All We Need In The Whole Wide World

GavinTwerkOur 5 year old is pretty easy to read. He’s outgoing, friendly and loves to talk. His philosophy seems to be that if it’s on his mind, it just needs to be said. We didn’t do a lot of ‘baby talk’ with him in the beginning, so his vocabulary is quite large and he sometimes sounds like someone much older. He tells it like it is and when he does, I like to keep him talking to see what else is going on in that little blonde head of his.

Yesterday, I picked him up from daycare and on the way to the car he tried to kill a wasp by stepping on it. When he picked his foot up, it jumped up and flew away. He immediately went into a drawn out explanation for wanting to step on it and why he was irritated that it didn’t die.

“We don’t need wasps in this whole wide world,” he huffed.

Trying to get him to elaborate even further, I asked, “We don’t? Well, what do we need?”

He took that long, deep breath that is usually followed by an in depth explanation of every aspect of the answer to my question and then let out one simple sentence that I can’t get off my mind.

“All we need is sunshine and Christmas!”

Of course the first thing that came to mind was how incredibly cute it sounded and then I giggled a little because ‘sunshine’ and ‘Christmas’ are really kind of opposite. One came from way out in right field and the other was pulled from the left. Both are happy, fun things, but we experience them at completely different times of the year. The connection was refreshing and made me proud.

Then me, being who I am, I had to analyze it further to find some deep, psychological meaning in those seven words that flowed so easily from my young son’s brain to his vocal cords. Not only did it flow, it seemed to sum up everything so well in his mind that he didn’t feel the need to go into detail. I guess that’s what really set this statement apart for me. In my overly vocal little boy’s world, this one sentence seemed to say it all.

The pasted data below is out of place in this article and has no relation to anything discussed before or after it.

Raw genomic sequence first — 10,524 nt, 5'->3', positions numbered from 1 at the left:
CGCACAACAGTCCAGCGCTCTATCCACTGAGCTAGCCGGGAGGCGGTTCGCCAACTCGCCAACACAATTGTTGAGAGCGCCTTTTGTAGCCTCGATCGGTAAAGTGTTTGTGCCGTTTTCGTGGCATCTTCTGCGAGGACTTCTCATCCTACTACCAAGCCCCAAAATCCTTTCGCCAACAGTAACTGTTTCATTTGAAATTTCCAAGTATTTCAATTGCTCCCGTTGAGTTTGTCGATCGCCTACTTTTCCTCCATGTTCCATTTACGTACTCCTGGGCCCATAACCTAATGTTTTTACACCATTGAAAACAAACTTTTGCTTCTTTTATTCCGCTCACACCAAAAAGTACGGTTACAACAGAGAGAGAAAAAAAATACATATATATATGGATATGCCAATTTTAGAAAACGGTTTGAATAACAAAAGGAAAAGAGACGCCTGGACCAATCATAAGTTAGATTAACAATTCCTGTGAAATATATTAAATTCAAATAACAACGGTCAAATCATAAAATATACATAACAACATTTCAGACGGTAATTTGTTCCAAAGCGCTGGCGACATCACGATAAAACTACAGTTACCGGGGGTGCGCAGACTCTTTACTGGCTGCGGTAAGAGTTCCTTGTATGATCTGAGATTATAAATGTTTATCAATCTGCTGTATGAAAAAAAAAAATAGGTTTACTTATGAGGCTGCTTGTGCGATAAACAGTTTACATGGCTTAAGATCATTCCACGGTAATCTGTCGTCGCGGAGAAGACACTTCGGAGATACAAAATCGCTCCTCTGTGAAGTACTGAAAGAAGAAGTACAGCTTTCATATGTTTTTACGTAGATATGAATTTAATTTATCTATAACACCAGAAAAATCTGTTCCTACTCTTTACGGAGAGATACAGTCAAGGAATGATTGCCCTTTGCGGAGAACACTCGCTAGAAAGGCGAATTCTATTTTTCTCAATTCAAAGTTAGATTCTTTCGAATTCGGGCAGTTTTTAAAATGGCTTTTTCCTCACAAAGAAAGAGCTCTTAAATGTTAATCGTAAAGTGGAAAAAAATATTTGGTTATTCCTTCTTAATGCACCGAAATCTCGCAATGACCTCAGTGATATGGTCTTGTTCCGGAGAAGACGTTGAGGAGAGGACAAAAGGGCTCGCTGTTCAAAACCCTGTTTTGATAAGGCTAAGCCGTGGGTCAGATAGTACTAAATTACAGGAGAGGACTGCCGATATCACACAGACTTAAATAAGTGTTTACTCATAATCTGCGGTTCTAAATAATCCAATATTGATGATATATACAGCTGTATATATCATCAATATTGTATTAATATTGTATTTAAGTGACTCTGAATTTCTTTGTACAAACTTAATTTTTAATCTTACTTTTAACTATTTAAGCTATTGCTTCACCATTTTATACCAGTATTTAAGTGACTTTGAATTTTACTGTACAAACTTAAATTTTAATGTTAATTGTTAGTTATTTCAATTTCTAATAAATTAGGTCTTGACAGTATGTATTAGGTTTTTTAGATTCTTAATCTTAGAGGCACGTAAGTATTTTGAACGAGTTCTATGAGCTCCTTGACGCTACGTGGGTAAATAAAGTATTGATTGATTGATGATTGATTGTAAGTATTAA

I’ve wondered a lot about what kind of mother I really am and if I am doing and giving the things that he needs.

A lot has changed in our lives since I first looked into those beautiful, blue eyes five and half years ago. Our first three years were pretty tough. We went through some really rough stuff until things turned around about two years ago. I have wondered what the impact of all that would be on him. I’ve wondered a lot about what kind of mother I really am and if I am doing and giving the things that he needs. I wonder if I work too much and if I spend enough time teaching him the little things that we take for granted but he doesn’t yet understand. Have I been so wrapped up in fixing our surroundings that I’ve forgotten to do all those vitally important things that Moms are supposed to do?

I have finally realized that the deep meaning in those seven words is not what he said, it’s what he didn’t say. He didn’t say that he needed food or love or even a place to feel safe. His thoughts were not centered on needing family or friends. Sure he loves Christmas for the toys. All kids do, but he wasn’t saying he needed this specific toy or that one. He was also referring to the time we spend putting up the Christmas tree and visiting the Live Nativity with all the animals every year. He didn’t even say he needed the beach, though that’s what the sunshine part is really all about. He loves being outside and especially in the water.

He didn’t say those things, because he already has them all. He was really saying that the only things he needs, are the right conditions to do all the things that he enjoys most. He already has the confidence to feed the donkey at the nativity and wade out into the ocean. He just needs Christmas time so the donkey will be there and sunshine so the weather will be warm enough to go to the beach. He has his health and happiness, his love and family and all the basic necessities of human life. He has those things because his Dad and I have given him what he needs.

So, once again, our little man has taught his Mommy a lesson…or a few lessons. He taught me to listen to him because he will gladly tell me what he needs. I am also reminded to stop being so critical of my parenting skills. He is doing just fine. He is more than fine. Probably the most important thing he taught me was to stop spending so much time analyzing everything he says and more time taking pictures and soaking in the memories of his childhood because these years will be gone before I know it.

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